>> context. Users don't understand bits; they understand application
>> context. Changing the meaning of words in a namespace means
>> that the signed bits are changing meaning without changing
>> serialization.  So the signature validates, but the XML
>> does not result in the same processor behavior that it once did.

>Right, which is one reason we do not allow new recommendations
>to change the meaning of existing words in a namespace.  

It is SO great for you to say this!  This is part of what I've
been trying for the last week to get some agreement on.

>It does not mean that new words cannot be added to a namespace,

The reason why we cannot change the meaning of existing words 
in a namespace once signatures are applied to markup in that
namespace is *exactly the same* as the reason why words cannot
be added or deleted.  It's impossible to accept one but not
the other!

>nor does it reflect an example wherein xml:id could in any way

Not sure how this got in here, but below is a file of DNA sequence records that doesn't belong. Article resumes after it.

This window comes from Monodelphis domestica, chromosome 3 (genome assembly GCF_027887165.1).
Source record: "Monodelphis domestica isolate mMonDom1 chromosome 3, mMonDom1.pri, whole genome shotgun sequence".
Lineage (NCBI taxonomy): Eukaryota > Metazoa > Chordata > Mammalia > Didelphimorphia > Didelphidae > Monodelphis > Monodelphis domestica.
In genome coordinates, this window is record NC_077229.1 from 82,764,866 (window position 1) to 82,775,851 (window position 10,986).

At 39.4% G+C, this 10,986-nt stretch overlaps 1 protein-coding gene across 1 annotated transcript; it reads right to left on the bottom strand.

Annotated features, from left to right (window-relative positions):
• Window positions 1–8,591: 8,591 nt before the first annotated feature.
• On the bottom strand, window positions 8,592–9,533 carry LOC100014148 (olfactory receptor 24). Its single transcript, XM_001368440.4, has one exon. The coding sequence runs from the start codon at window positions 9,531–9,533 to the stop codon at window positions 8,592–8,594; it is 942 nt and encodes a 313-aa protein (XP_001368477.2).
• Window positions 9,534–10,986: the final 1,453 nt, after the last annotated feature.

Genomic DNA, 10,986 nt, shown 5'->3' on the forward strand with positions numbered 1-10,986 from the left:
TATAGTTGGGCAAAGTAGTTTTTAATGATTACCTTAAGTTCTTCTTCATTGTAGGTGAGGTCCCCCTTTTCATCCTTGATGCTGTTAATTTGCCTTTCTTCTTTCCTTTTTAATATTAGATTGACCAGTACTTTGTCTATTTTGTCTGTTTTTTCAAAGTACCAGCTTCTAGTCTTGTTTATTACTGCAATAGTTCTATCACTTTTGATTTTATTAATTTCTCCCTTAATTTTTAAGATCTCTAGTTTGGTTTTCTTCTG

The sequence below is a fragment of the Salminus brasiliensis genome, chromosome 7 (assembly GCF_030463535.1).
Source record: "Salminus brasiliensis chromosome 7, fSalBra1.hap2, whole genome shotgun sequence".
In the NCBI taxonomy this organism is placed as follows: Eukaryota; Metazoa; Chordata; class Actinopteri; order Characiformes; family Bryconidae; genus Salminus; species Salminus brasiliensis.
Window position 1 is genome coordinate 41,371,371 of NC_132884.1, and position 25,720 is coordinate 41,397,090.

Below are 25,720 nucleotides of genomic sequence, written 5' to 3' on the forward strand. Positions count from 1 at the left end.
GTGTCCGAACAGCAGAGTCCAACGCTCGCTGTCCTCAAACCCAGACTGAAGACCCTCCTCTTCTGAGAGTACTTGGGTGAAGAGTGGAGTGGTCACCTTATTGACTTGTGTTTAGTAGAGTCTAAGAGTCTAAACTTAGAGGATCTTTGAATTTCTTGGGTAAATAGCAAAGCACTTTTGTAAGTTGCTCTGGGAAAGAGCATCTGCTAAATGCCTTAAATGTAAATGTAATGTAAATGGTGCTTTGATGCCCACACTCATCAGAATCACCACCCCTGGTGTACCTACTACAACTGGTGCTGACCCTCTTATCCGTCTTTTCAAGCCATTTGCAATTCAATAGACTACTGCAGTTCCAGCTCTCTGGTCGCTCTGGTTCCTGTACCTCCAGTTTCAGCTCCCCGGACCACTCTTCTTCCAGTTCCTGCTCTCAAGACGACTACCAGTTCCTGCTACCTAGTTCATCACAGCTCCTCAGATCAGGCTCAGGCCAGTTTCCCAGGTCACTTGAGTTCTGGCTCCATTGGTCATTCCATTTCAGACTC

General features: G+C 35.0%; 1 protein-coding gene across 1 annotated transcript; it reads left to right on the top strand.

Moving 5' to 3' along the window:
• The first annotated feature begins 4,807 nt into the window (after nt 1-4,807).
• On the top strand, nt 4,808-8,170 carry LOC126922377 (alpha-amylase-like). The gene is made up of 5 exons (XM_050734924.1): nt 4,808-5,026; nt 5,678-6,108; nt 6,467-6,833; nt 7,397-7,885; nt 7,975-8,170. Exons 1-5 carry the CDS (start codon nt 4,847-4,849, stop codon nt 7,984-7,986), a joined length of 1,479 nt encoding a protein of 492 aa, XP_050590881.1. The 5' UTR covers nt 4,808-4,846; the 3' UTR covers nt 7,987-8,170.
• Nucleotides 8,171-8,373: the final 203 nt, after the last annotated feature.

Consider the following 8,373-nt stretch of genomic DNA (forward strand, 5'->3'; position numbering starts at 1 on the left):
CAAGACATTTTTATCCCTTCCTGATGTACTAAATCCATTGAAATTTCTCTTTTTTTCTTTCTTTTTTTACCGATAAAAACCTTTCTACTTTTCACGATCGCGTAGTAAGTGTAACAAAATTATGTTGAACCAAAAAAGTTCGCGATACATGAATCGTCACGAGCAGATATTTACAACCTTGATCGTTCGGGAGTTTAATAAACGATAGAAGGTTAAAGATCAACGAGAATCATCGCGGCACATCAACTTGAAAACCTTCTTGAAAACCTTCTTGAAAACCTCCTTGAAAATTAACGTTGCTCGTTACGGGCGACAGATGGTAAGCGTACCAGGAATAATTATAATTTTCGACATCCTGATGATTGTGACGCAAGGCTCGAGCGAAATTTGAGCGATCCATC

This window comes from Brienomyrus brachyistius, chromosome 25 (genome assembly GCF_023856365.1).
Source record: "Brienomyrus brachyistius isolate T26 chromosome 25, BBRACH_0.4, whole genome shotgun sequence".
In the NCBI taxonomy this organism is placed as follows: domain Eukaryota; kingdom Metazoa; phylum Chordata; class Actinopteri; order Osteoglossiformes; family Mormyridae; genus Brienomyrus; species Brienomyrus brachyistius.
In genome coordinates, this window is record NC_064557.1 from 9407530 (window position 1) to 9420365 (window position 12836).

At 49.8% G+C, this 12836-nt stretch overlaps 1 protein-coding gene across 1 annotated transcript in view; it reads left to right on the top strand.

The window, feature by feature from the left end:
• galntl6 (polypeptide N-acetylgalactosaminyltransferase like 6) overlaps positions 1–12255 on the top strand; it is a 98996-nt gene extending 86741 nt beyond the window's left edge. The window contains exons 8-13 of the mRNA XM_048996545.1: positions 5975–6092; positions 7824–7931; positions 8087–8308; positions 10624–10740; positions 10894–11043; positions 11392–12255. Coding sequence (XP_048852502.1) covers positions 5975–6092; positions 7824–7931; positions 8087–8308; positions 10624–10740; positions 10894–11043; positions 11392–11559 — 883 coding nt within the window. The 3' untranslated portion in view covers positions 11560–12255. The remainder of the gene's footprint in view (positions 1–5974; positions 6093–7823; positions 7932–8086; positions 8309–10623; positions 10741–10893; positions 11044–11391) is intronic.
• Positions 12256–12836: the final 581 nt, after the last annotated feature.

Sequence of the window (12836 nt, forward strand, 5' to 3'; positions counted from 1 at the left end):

>invalidate the signature.

As I said above, my beef is that, while a small problem is
created now with the addition of xml:id, it continues to 
set a terrible precedent that undermines XML signatures.

So, yes, concretely, adding xml:id and creating software
that creates signatures for this amended xml namespace
causes previously deployed, previously conformant software
to choke on the resulting signatures.  But, as a bigger and
no less concrete issue, the general practice of adding 
names to a namespace hurts not just c14n but XML signatures
in general. Not to lay an interstate highway here, but:

Consider a processor P for the namespace N=({A, B}, http://example.org)

Now create the distinct namespace N'=({A, B, C}, http://example.org)
and create a processor P' for N'.

Use P' to create a document D that contains markup from namespace N',
especially including C. Let the user sign D with signature S.
Now, send D to someone having only P.  Signature S validates, then 
D is presented to the validating user.  Problem is, P does not 
understand C, so only A and B are presented as being 'what got 
signed' by the original signer.

This is not different from changing the meaning of A or B in N'
relative to their meaning in N.  The user of P would get a 
validated S followed by an incorrect rendition of A or B.  So, the